If the name Rickey Kanter isn’t familiar to you, here’s a quick refresher. Kanter was convicted of one count of mail fraud for selling shoe inserts that he falsely claimed were Medicaid compliant. After serving a year in federal prison, Kanter sued to have his right to keep and bear arms restored, and then-Judge Amy Coney Barrett agreed with him when the case came before the Seventh Circuit Court of Appeals back in 2019.
During her Supreme Court confirmation hearings, Barrett called the case one of the most important in her career, even though she was on the losing side of the 2-1 decision that denied Kanter the relief he sought. Barrett had argued that a felony conviction alone isn’t enough reason to deprive someone of their right to keep and bear arms, and that an examination of the text, history, and tradition of the Second Amendment shows us that the proper standard should be one of “dangerousness.”
While Barrett may not have won the legal argument with her colleagues, the attention that she gave to Kanter’s case apparently caught President Donald Trump’s eye, because on Wednesday Rickey Kanter received a full presidential pardon, restoring his Second Amendment rights in the process.
Mr. Kanter was the owner and CEO of Dr. Comfort, a company which manufactures special shoes and inserts for diabetics. Although there was no evidence that Dr. Comfort’s customers were ever harmed by the company’s shoe inserts, the company and Mr. Kanter settled claims in civil court regarding shoe inserts that were technically non-compliant with Medicare regulations. It was only after this point when the Federal Government filed a criminal action against Mr. Kanter. Mr. Kanter pled guilty to one count of mail fraud and completed his sentence of one year and one day in 2012. Since his period of incarceration, Mr. Kanter has been a model member of his community.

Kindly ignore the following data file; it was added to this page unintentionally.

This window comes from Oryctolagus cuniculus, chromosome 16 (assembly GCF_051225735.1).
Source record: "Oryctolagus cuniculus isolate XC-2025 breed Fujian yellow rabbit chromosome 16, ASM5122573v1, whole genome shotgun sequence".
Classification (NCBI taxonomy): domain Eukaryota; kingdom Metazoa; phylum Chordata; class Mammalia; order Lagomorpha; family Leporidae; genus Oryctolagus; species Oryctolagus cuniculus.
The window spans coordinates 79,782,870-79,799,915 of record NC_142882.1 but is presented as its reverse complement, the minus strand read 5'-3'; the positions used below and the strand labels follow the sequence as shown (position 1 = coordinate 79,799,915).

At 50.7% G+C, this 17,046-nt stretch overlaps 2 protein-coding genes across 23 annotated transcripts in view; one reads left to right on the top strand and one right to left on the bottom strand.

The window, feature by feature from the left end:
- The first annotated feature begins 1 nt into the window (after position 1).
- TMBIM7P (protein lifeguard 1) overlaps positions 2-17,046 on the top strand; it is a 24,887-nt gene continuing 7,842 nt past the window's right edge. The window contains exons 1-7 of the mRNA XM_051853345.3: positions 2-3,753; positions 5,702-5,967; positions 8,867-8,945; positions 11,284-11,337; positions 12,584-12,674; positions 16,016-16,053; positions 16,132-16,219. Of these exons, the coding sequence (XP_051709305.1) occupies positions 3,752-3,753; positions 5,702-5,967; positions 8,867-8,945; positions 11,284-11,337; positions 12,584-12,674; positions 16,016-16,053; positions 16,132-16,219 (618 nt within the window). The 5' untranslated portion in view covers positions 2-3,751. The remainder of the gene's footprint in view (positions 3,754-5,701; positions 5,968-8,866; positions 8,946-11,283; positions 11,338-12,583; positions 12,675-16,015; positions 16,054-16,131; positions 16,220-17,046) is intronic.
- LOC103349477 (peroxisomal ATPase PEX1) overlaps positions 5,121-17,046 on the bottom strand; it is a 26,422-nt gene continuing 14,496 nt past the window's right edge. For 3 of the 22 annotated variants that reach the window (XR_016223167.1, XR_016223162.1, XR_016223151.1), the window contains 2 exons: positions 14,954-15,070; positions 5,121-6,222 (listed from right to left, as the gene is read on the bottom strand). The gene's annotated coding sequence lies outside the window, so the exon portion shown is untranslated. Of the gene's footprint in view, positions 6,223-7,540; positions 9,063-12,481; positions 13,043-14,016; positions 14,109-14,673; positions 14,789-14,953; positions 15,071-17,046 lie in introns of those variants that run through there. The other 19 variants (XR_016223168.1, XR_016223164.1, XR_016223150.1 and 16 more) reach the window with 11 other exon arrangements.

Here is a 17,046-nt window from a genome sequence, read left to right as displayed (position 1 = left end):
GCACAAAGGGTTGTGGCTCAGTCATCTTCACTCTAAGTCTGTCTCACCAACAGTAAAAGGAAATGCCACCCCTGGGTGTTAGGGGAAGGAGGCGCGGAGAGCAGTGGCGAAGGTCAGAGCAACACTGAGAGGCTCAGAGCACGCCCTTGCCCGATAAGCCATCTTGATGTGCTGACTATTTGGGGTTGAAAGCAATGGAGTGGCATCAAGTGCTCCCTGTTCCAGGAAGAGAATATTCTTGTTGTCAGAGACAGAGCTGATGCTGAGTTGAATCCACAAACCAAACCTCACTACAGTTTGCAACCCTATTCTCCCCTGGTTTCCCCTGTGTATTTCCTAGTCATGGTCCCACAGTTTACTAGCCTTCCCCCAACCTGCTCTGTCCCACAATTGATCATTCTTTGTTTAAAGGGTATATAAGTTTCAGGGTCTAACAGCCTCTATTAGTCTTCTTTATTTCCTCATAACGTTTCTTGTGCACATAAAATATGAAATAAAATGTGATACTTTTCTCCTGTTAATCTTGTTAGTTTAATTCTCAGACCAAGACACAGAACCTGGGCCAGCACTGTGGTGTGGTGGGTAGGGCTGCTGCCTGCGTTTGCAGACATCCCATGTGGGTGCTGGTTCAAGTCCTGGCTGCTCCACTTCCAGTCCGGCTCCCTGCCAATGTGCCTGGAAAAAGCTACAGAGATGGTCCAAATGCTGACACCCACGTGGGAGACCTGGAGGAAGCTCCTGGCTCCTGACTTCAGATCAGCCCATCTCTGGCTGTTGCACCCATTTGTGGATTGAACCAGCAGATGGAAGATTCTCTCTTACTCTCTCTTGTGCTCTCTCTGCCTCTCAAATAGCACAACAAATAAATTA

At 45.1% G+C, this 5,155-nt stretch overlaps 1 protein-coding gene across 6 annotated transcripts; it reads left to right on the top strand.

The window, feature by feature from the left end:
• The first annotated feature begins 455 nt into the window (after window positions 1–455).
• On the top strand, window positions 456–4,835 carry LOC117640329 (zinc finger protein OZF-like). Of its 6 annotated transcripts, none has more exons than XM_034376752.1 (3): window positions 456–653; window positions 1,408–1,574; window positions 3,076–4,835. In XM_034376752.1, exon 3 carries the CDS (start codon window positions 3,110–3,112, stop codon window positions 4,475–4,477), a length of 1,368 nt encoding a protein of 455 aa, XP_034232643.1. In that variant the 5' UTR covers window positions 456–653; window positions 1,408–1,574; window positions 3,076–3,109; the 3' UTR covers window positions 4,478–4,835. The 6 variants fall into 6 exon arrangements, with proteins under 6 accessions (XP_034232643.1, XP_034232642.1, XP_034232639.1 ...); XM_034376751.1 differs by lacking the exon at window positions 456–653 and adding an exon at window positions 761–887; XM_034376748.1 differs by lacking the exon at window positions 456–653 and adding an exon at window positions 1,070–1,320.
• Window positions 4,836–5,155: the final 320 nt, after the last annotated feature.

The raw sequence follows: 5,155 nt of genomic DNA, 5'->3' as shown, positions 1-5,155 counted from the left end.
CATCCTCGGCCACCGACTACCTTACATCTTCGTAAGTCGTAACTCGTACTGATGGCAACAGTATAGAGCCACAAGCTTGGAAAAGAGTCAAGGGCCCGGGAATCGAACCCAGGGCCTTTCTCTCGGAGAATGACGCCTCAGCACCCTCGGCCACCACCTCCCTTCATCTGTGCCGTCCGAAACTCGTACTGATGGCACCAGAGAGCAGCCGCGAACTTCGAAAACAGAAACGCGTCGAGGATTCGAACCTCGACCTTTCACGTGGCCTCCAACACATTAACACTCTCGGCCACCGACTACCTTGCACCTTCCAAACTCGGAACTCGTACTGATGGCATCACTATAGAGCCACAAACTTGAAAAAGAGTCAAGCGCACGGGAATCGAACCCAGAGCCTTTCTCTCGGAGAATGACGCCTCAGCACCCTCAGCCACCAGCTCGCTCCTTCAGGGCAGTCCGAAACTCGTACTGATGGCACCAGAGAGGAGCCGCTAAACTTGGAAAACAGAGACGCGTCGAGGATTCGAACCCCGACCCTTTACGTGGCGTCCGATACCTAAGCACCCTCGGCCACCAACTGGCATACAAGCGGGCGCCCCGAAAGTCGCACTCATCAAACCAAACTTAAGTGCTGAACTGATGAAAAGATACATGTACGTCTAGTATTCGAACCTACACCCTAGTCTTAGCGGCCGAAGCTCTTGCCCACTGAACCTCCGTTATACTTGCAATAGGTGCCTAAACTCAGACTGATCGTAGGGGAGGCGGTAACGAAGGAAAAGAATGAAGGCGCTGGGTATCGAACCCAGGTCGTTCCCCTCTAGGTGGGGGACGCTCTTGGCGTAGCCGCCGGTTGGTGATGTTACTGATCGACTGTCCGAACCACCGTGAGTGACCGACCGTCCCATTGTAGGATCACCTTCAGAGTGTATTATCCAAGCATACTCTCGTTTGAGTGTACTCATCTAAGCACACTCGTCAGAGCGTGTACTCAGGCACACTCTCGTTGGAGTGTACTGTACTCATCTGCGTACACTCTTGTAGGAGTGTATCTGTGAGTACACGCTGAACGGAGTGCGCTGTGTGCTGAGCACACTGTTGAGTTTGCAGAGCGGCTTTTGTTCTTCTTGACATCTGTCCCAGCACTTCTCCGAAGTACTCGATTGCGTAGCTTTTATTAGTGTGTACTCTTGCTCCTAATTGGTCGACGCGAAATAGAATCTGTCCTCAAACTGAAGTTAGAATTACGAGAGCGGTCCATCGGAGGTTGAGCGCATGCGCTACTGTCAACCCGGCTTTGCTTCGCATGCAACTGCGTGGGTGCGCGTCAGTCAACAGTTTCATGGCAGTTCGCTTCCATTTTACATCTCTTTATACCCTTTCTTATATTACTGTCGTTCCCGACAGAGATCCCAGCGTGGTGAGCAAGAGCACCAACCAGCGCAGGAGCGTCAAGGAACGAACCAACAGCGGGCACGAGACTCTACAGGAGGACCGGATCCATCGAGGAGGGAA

There’s no way to know for sure whether Barrett’s opinion in the case and the attention she gave it during her confirmation hearings were the impetus for Trump’s pardon, but over at Reason, law professor Josh Blackmon spotted something interesting about the White House’s description of Kanter’s case.
the pardon statement for Kanter was missing something: almost every other pardon statement indicated who supported the pardon. For example:
- President Trump granted a full pardon to James Kassouf. This pardon is supported by former Florida Attorney General Pam Bondi, Representative David Joyce, Representative Darrell Issa, Pastor Darrell Scott, and many friends in Northeast Ohio.
- President Trump granted a full pardon to Christopher Wade. Wade’s pardon is supported by Isaac Perlmutter, Mark Templeton, and numerous current and former law-enforcement officials.
- President Trump granted John Tate and Jesse Benton full pardons. This action is supported by Senator Rand Paul and Lee Goodman, former Chairman of the Federal Election Commission
But Kanter’s pardon did not indicate who supported it. Only three other pardon statements did not indicate support. And all of them were obvious political allies: Roger Stone, Paul Manafort, and Margaret Hunter (Rep. Duncan Hunter’s wife).
Again, it’s not proof of anything, but it’s pretty interesting that Kanter received a pardon without the White House indicating the request came from any specific individuals.
With the pardon in place Kanter should soon have his Second Amendment rights restored. It may not have happened in the courts, but I do believe that justice has been done. Now if we can only get a pardon for Lil Wayne…